General Kurt von Schleicher played and important role in this collaboration. Later he was for a short time even chancelor in 1932 just before Hitler. He tried to established a governament which would increase Soviet German cooperation but on the other hand made western influence in Germany smaller. He also believed that improving Berlin-Paris relations would lead the French to abrogate the Franco-Polish alliance of 1921, which would allow Germany to partition Poland with the Soviet Union without having to go to war with France. The problem was that in this time Stalin was thinking that because of economic crisis of capitalism the communist revolution will soon happen in Germany anyway and was not so much interested. He ordered that communists in Germany must not vote together with social democrats. The conflict between the Communist Party of Germany and the Social democratic party of Germany fundamentally contributed to the demise of the Weimar Republic. Communist propaganda was very inflamatory just before the burning of the Reichstag by a bid demented Dutch communist van der Lubbe. Calling publicly for actions to disarm SA and SS. Just before Reichstag fire communist newspaper Red sailor was calling: Workers to the baricades! Forward to victory! Fresh bullets in your guns! Draw the pins of the hand granades! We know that the strategy of Stalin failed in this part and Hitler came to full power.

In the early 1920s Schleicher emerged as a leading protégé of General Hans von Seeckt, who often gave Schleicher sensitive assignments. In the spring of 1921 Seeckt created a secret group within the Reichswehr known as Sondergruppe R, whose task was to work with the Red army in their common struggle against the international system established by the Treaty of Versailles. Schleicher worked out the arrangements with Leonid Krasin for German aid to the Soviet arms industry. German financial and technological aid for building the Soviet arms industry were exchanged for Soviet support in helping Germany circumvent the disarmament clauses of the Treaty of Versailles. Schleicher created several dummy corporations, most notably the GEFU (Gesellschaft zur Förderung gewerblicher Unternehmungen-Company for the Promotion of Industrial Enterprise) that funnelled 75 million Reichmarks into the Soviet arms industry by the end of 1923.

Plans to divide Poland again as old Russia and Prussia did. At this Soviet union was even more aggressive.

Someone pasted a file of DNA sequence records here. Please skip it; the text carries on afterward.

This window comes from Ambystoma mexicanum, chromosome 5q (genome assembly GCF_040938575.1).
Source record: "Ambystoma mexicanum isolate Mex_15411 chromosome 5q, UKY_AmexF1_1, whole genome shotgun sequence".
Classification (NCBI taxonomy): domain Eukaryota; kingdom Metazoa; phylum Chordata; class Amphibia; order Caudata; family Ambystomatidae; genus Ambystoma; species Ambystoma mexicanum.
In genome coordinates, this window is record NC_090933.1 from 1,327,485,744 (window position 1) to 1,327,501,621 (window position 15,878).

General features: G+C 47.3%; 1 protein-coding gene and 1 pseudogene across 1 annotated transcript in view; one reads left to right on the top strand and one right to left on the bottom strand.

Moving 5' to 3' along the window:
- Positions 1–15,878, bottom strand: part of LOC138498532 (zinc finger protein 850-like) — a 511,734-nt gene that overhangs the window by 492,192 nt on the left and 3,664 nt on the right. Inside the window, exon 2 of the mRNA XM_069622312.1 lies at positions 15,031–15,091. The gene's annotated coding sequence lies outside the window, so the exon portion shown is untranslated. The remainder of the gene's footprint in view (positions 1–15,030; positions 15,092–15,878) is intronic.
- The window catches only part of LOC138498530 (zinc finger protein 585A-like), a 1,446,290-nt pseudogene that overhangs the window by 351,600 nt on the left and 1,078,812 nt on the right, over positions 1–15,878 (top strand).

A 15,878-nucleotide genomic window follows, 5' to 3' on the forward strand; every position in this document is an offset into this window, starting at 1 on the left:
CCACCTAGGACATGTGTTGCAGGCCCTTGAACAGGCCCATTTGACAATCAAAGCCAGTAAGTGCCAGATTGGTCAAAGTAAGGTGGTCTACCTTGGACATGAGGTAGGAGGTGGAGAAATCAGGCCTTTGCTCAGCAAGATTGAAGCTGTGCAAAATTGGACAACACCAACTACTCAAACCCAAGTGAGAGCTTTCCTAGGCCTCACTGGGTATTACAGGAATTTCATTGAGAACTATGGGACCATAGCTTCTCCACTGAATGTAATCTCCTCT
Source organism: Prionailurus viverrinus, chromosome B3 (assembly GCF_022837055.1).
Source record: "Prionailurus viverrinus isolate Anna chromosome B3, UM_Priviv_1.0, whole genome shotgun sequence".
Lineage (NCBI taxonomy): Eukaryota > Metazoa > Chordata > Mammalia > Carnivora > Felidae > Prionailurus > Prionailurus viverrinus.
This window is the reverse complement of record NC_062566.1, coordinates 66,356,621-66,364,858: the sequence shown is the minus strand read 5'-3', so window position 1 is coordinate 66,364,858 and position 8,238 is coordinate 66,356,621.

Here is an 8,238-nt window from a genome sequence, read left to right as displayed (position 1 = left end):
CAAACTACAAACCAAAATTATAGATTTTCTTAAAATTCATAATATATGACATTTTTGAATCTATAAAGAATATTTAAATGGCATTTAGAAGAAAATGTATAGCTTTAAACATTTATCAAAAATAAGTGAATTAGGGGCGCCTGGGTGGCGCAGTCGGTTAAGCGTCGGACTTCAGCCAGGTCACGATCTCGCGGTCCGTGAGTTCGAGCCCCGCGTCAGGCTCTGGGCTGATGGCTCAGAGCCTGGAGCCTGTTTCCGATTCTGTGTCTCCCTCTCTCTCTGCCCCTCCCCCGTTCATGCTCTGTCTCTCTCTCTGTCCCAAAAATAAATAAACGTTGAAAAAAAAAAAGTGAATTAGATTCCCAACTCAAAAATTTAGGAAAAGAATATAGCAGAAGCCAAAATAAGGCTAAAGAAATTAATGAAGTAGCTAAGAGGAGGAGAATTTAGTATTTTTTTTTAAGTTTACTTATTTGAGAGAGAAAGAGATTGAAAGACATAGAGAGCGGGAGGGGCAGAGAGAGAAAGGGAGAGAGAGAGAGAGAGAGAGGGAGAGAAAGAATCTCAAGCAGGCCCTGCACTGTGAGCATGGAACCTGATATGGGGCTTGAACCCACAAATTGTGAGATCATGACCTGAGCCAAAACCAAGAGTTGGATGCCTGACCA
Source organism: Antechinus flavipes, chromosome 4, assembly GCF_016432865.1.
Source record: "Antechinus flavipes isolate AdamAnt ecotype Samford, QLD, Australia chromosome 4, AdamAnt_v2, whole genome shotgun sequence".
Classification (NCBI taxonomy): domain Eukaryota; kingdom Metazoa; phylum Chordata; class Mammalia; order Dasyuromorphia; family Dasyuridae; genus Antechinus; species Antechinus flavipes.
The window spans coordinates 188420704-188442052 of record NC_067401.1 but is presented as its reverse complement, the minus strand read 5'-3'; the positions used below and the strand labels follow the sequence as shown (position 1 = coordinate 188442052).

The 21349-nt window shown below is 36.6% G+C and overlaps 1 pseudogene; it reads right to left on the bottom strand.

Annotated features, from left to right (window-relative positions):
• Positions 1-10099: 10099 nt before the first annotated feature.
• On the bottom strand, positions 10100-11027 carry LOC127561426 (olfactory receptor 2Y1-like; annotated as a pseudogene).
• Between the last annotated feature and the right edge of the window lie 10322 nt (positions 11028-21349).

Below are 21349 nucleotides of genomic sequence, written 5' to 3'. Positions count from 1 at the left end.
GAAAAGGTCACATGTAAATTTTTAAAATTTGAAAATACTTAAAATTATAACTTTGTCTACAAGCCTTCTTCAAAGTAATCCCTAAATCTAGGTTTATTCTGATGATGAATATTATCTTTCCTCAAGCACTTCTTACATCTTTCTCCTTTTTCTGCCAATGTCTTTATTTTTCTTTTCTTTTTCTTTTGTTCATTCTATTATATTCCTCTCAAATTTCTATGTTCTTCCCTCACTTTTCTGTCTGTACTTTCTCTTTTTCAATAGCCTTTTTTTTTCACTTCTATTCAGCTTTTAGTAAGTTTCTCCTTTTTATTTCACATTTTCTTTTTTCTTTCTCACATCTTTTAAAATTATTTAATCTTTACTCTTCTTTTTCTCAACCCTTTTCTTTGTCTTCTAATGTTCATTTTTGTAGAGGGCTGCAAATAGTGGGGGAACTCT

Alongside the Soviet Union's military and economic assistance, there was also political backing for Germany's aspirations. On July 19, 1920, Victor Kopp ( Soviet diplomat ) told the German Foreign Office that Soviet Russia wanted "a common frontier with Germany, south of Lithuania, approximately on a line with Białystok". In other words, Poland was to be partitioned once again. These promptings were repeated over the years, with the Soviets always anxious to stress that ideological differences between the two governments were of no account; all that mattered was that the two countries were pursuing the same foreign policy objectives.

On December 4, 1924, Victor Kopp, worried that the expected admission of Germany to the League of Nations (Germany was finally admitted to the League in 1926) was an anti-Soviet move, offered German Ambassador Ulrich Graf von Brockdorff-Rantzau to cooperate against the Second Polish Republic, and secret negotiations were sanctioned. However, the Weimar republic rejected any venture into war.

So from all of this we can see that collaboration between Stalin and Hitler in 1939-41 has a long roots.




Hitler beyond Evil and Tyranny, page 282
 
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sparky

Ad Honorem
Jan 2017
5,169
Sydney
You could have mentioned the treaty of Rapallo of 1922
it wasn't a secret
"to co-operate in a spirit of mutual goodwill in meeting the economic needs of both countries"

Germany and the USSR were international pariahs , their economies were a natural fit
the secret military cooperation was extensive on all weapon systems ( bar the Navy )

both side had the same opinion on Poland stubborn haughtiness and the same solution
the timing and motive was the only question left in suspend